Idaho schools prioritized investing in online learning, education technology and financial bonuses for teachers with their share of $173 million in federal emergency relief money.
Although some of the CARES Act money came with strings attached and specific use requirements like technology, blended learning or social-emotional learning, K-12 districts and schools had discretion in how they used much of the money.
Idaho Education News made requested breakdowns of CARES Act allocations and funding sources for K-12 schools under Idaho’s public records law. Those records show the state dispersed $173 million is federal money across Idaho’s public schools and charters.
Many districts, including Idaho Falls and Nampa, put some of the money toward one-time COVID duty pay for educators.
Carrie Smith, Idaho Falls human resources and finance director, said the move was in recognition of the extra work and duties teachers took on during the pandemic, including extra lesson preparation work and classroom sanitizing.
“It meant a lot to our teachers to be able to receive those in a year that has been very hard for them in many ways,” Smith said. “We’re appreciative of what the governor and the different groups have done to help support education.”
Alex Adams, administrator of the Division of Financial Management, said Gov. Brad Little and state officials wanted to give schools as much freedom as possible when using the money. State officials also wanted to support schools as they prepared for the uncertainty of reopening.
“It appears a lot of schools are choosing to use it for bonuses for teachers to reflect the historic circumstances they are working under,” Adams said. “Others are using it to reimburse costs and free up money downstream for other uses.”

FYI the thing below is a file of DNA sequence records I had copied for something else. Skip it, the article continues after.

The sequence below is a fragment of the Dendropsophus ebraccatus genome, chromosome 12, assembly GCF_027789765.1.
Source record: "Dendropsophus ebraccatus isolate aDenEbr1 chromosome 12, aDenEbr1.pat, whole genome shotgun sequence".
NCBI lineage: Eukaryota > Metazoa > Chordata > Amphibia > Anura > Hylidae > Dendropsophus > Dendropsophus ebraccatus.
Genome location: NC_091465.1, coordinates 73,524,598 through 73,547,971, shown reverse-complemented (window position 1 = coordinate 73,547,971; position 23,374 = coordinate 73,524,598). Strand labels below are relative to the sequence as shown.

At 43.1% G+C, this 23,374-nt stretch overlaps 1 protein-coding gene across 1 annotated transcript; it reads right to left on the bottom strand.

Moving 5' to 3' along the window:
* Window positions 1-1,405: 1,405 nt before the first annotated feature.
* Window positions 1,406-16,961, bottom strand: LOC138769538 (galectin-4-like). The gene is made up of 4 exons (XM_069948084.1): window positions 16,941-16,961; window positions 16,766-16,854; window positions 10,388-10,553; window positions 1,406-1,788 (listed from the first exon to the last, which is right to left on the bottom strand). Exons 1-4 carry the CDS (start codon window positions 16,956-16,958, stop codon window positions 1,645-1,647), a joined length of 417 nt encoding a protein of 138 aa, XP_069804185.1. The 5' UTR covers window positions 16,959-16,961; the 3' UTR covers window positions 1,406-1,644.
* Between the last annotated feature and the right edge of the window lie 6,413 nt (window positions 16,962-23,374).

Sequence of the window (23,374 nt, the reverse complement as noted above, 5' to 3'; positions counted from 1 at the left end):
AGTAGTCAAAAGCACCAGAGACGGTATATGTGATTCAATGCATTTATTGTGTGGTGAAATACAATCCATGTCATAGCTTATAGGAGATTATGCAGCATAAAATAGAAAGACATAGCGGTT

The $173 million only represents a portion of Idaho’s overall share of federal CARES Act money.
- Colleges and universities received $49 million, with much of that going to students.
- Idaho families are splitting up $50 million in Strong Families Strong Students grants due to be paid out by Dec. 30.
- There was also $10 million for personal protective equipment in schools.
- Another $21 million went for COVID-19 testing for school staff.
- And other state agencies and programs also received CARES Act money.
For the $99 million in Coronavirus Relief Funds used to offset the budget holdbacks, the state carved the money up based on enrollment calculations. The state sent out about $315 per student using 2019-20 enrollment data, Adams said. Of the $99 million, $565,200 went to Idaho Education Services for the Deaf and Blind.
Schools’ total combined payments from the different allocations ranged from $17.3 million to West Ada to $46,000 for tiny Prairie Elementary.
Here’s a closer look at how three districts prioritized CARES Act dollars
West Ada: $17.3 million
The state’s largest school district focused on reaching a 1:1 ratio on students and devices, providing teachers with extra duty pay.
West Ada spent about $1 million in CARES Act money to partially offset costs to get devices to 1:1, chief financial officer Jonathan Gillen said.
The district also spent $6.3 million for staff salaries and benefits. For eligible fulltime employees, that meant a one-time bonus of $1,500.
West Ada also paid to bring staff in over the summer for curriculum development, purchased extra books and curricular needs and paid for “noon duties” for staff helping in the buildings.